Posted by scwebadmin, With 0 Comments, Category: Father's Letters,

In each of today’s scripture readings, God reveals his mercy toward us.  What appears to be Moses’ persuasion of God to spare his sinful people from punishment is God’s way of showing us that he is willing to forgive even those deserving punishment.  Saint Paul confesses to Timothy his former life as a persecutor of the Church and thanks God for his abundant, forgiving grace through which Paul became first a disciple, and then an apostle and evangelist.  Jesus tells three parables in the gospel which speak of God’s joy whenever a sinner repents. In the responsorial psalm, using the words of King David as he repented of the sin of adultery, we express our confidence in God’s mercy as we acknowledge our own guilt and need of forgiveness.

God really does it all for us, doesn’t he?  Not only does he keep constant watch for the errant sinner, he has even paid the price for our sins.  The crucifix is the best reminder of this. The sacraments, particularly baptism, penance and the eucharist, are the conduits of our Lord’s abundant grace.  We should not be afraid to make use of these means God has given us in the Church to turn away from sin, to be forgiven and to live in God’s good graces. “A heart contrite and humbled, O God, you will not spurn.” (Responsorial Psalm)  Pray and meditate on Psalm 51 today and allow God’s grace, which invites the sinner to reconciliation as it promises forgiveness, to bring joy to your heart and peace to your soul.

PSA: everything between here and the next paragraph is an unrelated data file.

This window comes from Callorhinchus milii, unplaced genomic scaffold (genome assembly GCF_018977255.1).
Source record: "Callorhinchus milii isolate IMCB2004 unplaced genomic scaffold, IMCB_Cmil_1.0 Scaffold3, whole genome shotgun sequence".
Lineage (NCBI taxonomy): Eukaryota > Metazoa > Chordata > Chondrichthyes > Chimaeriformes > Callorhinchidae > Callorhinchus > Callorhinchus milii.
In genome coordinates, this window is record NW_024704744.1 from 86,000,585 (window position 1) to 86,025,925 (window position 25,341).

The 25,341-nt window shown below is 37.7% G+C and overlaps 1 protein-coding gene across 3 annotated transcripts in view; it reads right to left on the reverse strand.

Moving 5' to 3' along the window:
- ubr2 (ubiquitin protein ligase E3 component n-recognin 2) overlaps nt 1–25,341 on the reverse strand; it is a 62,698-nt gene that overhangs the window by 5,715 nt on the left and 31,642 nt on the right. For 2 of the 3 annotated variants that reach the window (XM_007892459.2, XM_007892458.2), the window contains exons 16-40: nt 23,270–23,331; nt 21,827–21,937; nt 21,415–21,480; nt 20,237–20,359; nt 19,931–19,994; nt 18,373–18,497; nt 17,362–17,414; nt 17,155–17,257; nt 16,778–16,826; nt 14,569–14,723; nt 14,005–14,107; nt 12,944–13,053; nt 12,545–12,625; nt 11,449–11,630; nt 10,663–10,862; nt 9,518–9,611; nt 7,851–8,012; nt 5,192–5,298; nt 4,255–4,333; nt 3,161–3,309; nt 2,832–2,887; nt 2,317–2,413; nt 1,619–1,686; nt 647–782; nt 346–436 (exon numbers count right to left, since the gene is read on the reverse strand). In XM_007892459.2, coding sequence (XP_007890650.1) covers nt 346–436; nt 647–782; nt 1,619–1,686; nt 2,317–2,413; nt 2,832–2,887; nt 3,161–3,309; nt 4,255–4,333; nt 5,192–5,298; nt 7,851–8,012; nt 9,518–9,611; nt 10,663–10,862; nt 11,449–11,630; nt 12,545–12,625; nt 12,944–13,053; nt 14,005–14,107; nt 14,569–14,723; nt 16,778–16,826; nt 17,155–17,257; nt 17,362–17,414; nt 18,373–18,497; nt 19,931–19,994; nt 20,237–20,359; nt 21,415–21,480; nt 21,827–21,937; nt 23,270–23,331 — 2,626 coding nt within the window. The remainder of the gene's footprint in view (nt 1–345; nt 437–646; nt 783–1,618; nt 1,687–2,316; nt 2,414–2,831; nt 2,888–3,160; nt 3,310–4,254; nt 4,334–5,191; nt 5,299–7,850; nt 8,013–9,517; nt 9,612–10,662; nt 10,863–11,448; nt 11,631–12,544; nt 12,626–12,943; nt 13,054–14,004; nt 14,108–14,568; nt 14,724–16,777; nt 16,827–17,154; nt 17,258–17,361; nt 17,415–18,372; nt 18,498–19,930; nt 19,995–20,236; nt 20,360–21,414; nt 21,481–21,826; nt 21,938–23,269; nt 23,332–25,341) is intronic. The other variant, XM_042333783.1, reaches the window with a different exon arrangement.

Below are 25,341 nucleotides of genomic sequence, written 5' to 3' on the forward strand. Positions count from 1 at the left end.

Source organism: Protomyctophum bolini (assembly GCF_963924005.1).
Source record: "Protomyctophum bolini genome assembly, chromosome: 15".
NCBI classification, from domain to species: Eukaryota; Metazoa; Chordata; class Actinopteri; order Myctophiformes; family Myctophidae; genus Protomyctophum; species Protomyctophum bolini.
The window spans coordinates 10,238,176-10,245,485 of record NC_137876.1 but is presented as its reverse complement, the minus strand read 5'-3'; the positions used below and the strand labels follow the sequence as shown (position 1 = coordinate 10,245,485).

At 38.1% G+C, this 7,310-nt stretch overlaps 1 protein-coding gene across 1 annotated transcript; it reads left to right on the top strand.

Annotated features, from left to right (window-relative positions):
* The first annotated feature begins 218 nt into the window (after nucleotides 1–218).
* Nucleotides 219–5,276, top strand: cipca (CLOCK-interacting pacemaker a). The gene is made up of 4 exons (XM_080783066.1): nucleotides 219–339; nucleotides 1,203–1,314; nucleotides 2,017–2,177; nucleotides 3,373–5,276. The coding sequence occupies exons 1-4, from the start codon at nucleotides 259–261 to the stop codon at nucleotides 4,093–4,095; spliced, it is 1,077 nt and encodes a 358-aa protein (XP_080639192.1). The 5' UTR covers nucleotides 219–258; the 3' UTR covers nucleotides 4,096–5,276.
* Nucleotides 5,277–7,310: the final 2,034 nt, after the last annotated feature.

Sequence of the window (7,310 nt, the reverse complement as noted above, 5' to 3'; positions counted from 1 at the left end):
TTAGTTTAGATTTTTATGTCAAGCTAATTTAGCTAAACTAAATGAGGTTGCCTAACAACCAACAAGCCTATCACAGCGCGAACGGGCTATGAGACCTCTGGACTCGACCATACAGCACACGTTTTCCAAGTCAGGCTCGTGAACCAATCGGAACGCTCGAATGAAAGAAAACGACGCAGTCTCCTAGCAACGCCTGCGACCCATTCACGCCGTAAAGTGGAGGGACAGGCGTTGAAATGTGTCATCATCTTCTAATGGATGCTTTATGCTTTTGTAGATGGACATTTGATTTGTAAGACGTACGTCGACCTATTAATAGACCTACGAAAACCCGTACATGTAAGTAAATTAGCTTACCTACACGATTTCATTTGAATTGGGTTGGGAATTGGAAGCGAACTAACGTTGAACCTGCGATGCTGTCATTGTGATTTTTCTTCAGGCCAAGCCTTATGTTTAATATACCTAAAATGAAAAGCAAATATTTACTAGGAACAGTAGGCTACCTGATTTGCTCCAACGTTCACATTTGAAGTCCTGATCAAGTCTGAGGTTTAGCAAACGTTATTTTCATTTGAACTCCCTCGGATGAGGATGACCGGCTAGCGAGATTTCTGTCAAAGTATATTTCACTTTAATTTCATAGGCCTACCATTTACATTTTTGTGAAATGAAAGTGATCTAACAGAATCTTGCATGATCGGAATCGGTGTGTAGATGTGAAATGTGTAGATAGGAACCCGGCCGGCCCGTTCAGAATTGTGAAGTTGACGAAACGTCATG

This third Sunday of September is Catechetical Sunday.  We are blessing and commissioning the catechists from St. Peter Parish at the 9:00 Mass and those from St. Charles Parish at the 10:30 Mass.  Thanks to all who take up this vital ministry of helping our young people to understand and appreciate better the mysteries of our faith. In doing so they are helping parents who have the primary responsibility of raising their children in the practice of the faith.  Parents are reminded of this in the rite of baptism when they present their children for baptism. The practice of the faith begins in the home; it is nurtured by family prayer and participation in the sacraments, especially Sunday Mass and regular confession; and it is fostered by formal instruction in the Catholic school or religious education program.

At 4:00 this Sunday afternoon St. Peter’s Elizabeth Ministry is sponsoring its annual service remembering children who were lost whether before or after birth.  It is always held on the Sunday nearest the Memorial of Our Lady of Sorrows, September 15. The greatest sorrow of any parent is the loss of a child, no matter at what age.  Mary stood at the foot of the cross and witnessed her Son’s agonizing death, but she would receive him back again in his resurrection. Today we seek the consolation of her prayers and of our faith as we grieve for children lost but not forgotten, with whom we hope to be reunited in the life to come.

Pray the rosary this week for our catechists who teach religion in our Catholic schools or religious education programs.  Pray for the young people whose religious formation is nurtured in these programs. Pray for the people affected or displaced by Hurricane Dorian; and for the agencies, workers and volunteers working to help them.

May God bless his people with peace.

Monsignor Gorman